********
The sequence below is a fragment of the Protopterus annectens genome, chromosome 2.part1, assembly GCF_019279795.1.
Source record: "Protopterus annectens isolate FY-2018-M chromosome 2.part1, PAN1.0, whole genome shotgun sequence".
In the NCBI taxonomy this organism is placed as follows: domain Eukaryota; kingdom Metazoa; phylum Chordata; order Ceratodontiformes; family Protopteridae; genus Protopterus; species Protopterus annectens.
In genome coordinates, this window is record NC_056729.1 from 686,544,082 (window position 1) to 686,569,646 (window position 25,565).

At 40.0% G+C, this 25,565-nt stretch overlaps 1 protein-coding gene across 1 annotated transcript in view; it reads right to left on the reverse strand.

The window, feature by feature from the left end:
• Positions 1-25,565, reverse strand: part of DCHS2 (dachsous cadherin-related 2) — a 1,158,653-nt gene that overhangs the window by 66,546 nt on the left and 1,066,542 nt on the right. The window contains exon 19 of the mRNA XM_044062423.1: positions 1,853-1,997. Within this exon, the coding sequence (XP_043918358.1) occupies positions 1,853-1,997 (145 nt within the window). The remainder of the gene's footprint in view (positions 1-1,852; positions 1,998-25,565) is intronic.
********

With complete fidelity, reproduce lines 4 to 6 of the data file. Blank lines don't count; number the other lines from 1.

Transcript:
In genome coordinates, this window is record NC_056729.1 from 686,544,082 (window position 1) to 686,569,646 (window position 25,565).

At 40.0% G+C, this 25,565-nt stretch overlaps 1 protein-coding gene across 1 annotated transcript in view; it reads right to left on the reverse strand.

The window, feature by feature from the left end: